The Olivetti minidisc (not to be confused with the magneto-optical Sony MiniDisc of 1992) was a magnetic floppy disc format for data storage designed by Olivetti for use in its P6040 minicomputer of 1977 which had a built-in disc drive. The P6040 used an Intel 8088 processor, and used a dialect of BASIC called Tiny BASIC that used a subset of BASIC commands. Output was displayed on a one-line red diode display, or on the built in printer. Although it was a computer, in practice it was more like a programmable calculator or a low-end ledger machine.
The disk drive used 2.5-inch mylar discs without a protective cover, capable of holding just 3 KB of data (which was ample considering the P6040 had only 1 KB of RAM for user data, though this could be expanded to 3 KB). The disk was single-sided and the non-recordable side had an identification number stamped on it, since there was no other way of identifying a disk once it was taken out of its storage envelope.
Unlike later floppy disks, data is not stored in tracks and sectors, but is stored in a single spiral track like a phonograph record. Reading or writing to the disk was done in a single operation, so writing to the disk overwrote all the existing contents. The advantage with this system was that it was cheaper to produce than a standard floppy disk drive, so whereas the larger P6060 system used a built-in 8-inch floppy disk drive, the P6040 made do with the cheaper minidisc system.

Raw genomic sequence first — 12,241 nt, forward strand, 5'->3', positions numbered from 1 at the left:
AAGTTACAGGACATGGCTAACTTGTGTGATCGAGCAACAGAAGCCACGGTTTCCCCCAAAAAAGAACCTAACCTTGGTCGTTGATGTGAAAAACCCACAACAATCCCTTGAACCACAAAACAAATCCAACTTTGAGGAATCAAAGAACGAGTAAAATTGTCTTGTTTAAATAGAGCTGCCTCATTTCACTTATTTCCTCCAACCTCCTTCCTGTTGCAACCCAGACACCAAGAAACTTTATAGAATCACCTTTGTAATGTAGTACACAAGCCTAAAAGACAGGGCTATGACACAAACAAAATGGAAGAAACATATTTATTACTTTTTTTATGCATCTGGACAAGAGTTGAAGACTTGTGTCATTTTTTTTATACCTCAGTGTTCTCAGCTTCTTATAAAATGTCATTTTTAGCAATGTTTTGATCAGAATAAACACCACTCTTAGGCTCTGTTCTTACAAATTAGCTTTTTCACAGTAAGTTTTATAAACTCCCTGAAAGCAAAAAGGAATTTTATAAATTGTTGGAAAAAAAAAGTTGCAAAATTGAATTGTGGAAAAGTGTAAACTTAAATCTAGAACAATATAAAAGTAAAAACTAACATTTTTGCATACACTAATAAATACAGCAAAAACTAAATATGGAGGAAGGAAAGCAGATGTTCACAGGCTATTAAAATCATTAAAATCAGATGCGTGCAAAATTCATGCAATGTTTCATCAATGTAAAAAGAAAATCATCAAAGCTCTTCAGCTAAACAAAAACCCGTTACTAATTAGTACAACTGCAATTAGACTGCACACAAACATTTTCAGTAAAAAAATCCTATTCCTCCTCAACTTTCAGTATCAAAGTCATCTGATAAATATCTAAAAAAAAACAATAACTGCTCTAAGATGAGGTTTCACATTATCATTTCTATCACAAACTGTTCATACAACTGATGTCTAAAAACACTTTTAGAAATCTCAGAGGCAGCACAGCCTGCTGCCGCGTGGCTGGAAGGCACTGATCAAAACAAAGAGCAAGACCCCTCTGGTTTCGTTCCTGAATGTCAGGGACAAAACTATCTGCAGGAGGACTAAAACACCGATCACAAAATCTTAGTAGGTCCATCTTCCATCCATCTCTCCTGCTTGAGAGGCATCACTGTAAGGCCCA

The limited capacity of the disk meant that a read or write of the entire disk could be carried out in between 6 and 11.5 seconds.
As well as the P6040, Olivetti used the minidisc in 1978 in its TES (Text Editing System) 401 word processing system, where capacity was increased to 7.5 KB, and in the Business Computer System models BCS 2020 and BCS 2030 of 1979.